Cities and counties across the country are increasingly adopting promising co-responder models to improve how they engage with people experiencing behavioral health crises. Co-responder models vary in practice, but generally involve law enforcement and clinicians working together in response to calls for service involving a person experiencing a behavioral health crisis. The model provides law enforcement with appropriate alternatives to arrest as well as additional options to respond to non-criminal calls. Communities and local leaders can use the model to develop a continuum of crisis care that results in the reduction of harm, arrests, and use of jails and emergency departments and that simultaneously promotes the development of and access to quality mental and substance use disorder treatment and services.
This brief, Responding to Individuals in Behavioral Health Crisis via Co-Responder Models: The Roles of Cities, Counties, Law Enforcement, and Providers, is the first joint product in a series from Policy Research, Inc. (PRI) and the National League of Cities (NLC). The publication details various co-responder models available to city and county leaders. It reflects the growing interest in and experimentation with co-response among jurisdictions that are part of the John D. and Catherine T. MacArthur Foundation’s Safety and Justice Challenge. In addition, the brief builds upon case studies in NLC’s recent series, Addressing Mental Health, Substance Use, and Homelessness, which explores emergency response and crisis stabilization strategies for cities.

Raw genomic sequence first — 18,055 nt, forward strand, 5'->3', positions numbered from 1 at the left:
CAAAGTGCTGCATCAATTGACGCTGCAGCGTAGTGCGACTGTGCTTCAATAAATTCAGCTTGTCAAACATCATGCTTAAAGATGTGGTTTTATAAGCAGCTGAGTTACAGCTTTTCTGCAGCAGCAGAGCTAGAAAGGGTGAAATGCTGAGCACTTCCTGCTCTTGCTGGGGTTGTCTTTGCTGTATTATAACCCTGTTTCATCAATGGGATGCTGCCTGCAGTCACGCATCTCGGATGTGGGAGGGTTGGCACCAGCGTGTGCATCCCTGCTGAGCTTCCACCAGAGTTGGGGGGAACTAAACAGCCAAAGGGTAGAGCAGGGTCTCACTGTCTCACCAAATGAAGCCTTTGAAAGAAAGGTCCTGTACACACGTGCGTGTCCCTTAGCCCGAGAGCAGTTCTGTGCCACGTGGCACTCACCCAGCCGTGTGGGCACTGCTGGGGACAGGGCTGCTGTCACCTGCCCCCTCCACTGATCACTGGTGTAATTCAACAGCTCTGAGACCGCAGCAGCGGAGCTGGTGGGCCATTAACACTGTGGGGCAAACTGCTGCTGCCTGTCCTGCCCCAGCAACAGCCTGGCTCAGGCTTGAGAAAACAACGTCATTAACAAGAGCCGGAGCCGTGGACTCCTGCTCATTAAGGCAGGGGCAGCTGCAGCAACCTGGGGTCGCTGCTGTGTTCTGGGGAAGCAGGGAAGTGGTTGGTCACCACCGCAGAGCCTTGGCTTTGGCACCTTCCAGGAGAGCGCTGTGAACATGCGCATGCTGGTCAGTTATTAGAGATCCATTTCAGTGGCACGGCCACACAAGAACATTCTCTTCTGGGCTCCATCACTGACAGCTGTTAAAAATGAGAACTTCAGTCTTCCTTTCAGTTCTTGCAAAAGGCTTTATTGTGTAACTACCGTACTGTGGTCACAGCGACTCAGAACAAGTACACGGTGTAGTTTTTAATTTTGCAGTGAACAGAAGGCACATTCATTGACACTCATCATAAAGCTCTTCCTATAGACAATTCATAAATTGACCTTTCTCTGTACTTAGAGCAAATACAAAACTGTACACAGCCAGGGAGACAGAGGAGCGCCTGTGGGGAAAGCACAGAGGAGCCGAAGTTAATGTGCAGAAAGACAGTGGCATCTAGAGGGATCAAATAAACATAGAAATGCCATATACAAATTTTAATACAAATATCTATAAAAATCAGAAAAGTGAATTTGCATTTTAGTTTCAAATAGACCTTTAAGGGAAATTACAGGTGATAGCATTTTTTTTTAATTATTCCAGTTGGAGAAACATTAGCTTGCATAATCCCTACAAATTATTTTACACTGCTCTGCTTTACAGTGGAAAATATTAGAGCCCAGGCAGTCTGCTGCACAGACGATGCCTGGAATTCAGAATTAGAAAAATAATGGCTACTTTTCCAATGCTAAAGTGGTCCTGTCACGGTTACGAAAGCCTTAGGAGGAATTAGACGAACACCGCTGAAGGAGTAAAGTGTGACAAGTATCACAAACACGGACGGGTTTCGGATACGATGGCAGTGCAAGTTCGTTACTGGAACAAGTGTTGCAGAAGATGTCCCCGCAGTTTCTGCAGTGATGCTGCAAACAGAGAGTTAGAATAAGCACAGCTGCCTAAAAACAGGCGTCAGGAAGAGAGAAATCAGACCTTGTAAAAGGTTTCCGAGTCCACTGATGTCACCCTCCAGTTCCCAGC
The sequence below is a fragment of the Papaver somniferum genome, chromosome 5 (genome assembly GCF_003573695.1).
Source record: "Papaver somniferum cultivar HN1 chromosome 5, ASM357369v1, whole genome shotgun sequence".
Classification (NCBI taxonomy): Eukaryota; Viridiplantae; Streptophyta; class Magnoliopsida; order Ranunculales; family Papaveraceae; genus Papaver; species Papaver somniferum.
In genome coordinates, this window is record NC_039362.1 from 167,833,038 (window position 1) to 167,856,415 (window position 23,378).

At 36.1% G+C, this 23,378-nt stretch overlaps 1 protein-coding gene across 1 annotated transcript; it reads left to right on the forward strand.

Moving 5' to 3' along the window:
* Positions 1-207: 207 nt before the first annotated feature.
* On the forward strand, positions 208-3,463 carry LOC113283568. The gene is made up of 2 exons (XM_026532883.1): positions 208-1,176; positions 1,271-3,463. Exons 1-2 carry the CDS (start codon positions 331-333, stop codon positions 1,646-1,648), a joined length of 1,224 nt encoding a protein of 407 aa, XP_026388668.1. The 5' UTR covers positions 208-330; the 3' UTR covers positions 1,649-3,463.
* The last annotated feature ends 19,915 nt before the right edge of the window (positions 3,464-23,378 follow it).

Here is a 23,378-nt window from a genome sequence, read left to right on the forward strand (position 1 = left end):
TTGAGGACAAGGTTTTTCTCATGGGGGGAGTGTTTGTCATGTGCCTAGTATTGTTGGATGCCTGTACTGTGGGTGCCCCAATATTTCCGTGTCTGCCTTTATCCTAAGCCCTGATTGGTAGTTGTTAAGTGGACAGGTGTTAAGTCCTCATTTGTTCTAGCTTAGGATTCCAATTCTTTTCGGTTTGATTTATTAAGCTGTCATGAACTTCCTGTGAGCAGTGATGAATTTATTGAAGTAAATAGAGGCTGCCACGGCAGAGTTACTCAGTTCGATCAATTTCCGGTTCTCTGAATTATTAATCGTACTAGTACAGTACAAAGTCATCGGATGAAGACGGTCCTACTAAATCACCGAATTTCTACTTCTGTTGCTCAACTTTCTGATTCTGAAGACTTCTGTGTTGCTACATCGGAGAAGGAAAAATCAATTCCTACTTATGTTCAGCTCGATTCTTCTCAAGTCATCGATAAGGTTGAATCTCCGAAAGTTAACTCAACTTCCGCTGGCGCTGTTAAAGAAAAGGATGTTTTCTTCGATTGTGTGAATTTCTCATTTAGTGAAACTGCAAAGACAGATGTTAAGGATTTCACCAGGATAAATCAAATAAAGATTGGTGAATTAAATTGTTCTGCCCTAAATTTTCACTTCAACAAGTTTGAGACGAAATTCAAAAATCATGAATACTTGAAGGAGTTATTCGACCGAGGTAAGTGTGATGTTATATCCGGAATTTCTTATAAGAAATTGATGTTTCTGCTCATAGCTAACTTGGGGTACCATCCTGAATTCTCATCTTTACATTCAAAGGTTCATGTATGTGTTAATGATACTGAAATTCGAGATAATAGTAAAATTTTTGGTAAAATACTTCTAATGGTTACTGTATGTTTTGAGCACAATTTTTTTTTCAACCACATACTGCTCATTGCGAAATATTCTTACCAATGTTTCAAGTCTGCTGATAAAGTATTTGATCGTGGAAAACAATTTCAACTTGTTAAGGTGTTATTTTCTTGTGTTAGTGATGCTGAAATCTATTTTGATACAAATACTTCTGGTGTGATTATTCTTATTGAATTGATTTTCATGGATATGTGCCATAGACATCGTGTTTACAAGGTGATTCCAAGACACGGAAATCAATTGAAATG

This report was created with support from the John D. and Catherine T. MacArthur Foundation as part of the Safety and Justice Challenge initiative, which seeks to address overincarceration by changing the way America thinks about and uses jails.
The authors would also like to thank the International Association of Chiefs of Police and Nastassia Walsh and Vernon Smith of the National Association of Counties for their contributions to improve the quality of this brief.
This resource was first shared in 2020.